Will Russia’s Ukraine-war hurt us? India faces secondary impact from market reverberations

Crude oil impact is probably the most obvious one, but the war has been pushing up prices of metals, gas, edible oils right when it was expected that prices would remain stable this year after a bull run in 2021.

The first point of contact is inflation. (Reuters)
FILE PHOTO: A Russian T-72B3 main battle tank drives during military drills at the Kadamovsky range in the Rostov region, Russia December 20, 2021. REUTERS/Sergey Pivovarov/File Photo

The Russia-Ukraine conflict has rattled the markets, and the level of uncertainty has increased at a time when the world economy looked poised for a recovery. The markets were looking at the Federal Reserve increasing rates multiple times with the rollback of QE. This optimism has gotten punctuated  with this war. What does this mean for us?

The direct impact on India will be limited to the extent of the trade between the two nations. The share of Russia in India’s total trade is just about 1%, and would not make much of a dent. In fact, a large part of the imports are defence-related, where the government can work out ways to ensure that the deals carry on. It is, however, the indirect impact—through the markets—that is a major concern.

The first point of contact is inflation. Commodity prices have started rising since the verbal assault began in early February. Crude oil impact is probably the most obvious one, but the war has been pushing up prices of metals, gas, edible oils right when it was expected that prices would remain stable this year after a bull run in 2021. Interestingly, in India, manufacturers  had started increasing prices and passing on the higher input costs gradually since late December. Now, with this fresh round of increase in prices, the pressure will build across the board. The Indian government had desisted from increasing the price of fuel products since November, keeping an eye on the state elections. This round of price increase was expected even without the war. The present circumstances only exacerbates the situation.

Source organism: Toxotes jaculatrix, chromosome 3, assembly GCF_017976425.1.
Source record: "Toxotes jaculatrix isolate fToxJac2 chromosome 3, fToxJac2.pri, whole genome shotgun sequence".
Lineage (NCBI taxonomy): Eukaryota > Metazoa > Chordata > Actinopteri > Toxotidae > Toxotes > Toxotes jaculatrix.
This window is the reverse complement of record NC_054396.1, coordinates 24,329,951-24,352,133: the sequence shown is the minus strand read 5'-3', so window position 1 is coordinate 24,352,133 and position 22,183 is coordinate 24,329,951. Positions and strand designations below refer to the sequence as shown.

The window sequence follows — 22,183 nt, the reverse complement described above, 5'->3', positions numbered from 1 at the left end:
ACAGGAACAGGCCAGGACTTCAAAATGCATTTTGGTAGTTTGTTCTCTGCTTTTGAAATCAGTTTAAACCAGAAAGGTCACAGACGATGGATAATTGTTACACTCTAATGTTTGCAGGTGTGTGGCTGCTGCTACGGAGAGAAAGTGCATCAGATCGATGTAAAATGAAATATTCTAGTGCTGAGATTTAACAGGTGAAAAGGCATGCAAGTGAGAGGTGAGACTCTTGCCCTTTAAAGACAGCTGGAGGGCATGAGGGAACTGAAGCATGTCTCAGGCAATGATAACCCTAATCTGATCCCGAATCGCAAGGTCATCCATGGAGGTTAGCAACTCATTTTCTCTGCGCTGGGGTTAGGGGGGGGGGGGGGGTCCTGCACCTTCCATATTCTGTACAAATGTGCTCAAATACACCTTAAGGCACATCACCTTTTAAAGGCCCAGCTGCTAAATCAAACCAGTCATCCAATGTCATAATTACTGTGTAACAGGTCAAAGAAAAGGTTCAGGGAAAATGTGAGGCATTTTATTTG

The second area of concern is the rupee. The start of the war has lent a high degree of volatility to currencies across the world. A combination of war and sanctions has led to currencies coming under pressure, and the rupee has not been spared. This comes at a time when the current account balance had turned deficit-wards and,with oil prices going up, a higher CAD can be expected.

FPIs were already jittery given the tenuous situation regarding the next move of the Fed. The present situation has made such investment fickle as there has been the usual case of flight to safety with the dollar and gold benefiting from the present tension. Normally, gold and dollar go in different directions, but this time, they are headed the same way.

Third, the higher demand for dollars has meant that bond yields have also turned volatile. Yields have been falling on expectations that the Fed may not go in for a rate hike under these conditions. But, signals indicating that this would continue as inflationary fears get even starker are driving rates up. Hence, the daily volatility in bond yields has kept markets guessing. In India, however, the direction is clear—upwards. Post the credit policy, it was believed that RBI would not go in for rate hikes this year. This made the 10-year bond revert to the 6.7% mark.

However, with the state elections coming to an end and the global price of crude moving towards the $120 mark, markets have been spooked. Add to this the fact that the government may just defer the LIC IPO means that there could be challenges on the financing of the deficit. This has pushed the 10-year bond to 6.85%. These constant yo-yo movements may be expected till there is more clarity on the intensity of the Ukraine situation.

Fourth, the payment issue has raised concerns for those dealing with Russia. With Russia being blanked out of SWIFT, exporters are in a quandary. Add to this the fact that shipping companies are reluctant to ferry goods to Russia. In an attempt to hurt Russia, all entities in different countries are affected as they are counter-parties to these transactions. At the government level, India can enter into a rupee-rouble agreement, but for the private players, receiving roubles for exports may not be that attractive.

Will growth slow down? While there is no immediate threat for an economy, which is driven by mainly domestic demand, the secondary impact through all these market reverberations will be felt on the economy. Higher prices will definitely come in the way of demand and consumption. High inflation will also pressurise the MPC to review its stance on policy as it cannot be passed off as being transitory. Higher interest rates will go with inflation and the currency will stay volatile.

RBI may have to go in for more of the sell-buy swaps to steady the rupee. Uncertainty and a modicum of turbulence will mean more central bank intervention at some point of time.

The writer is Chief economist, Bank of Baroda. Views are personal.

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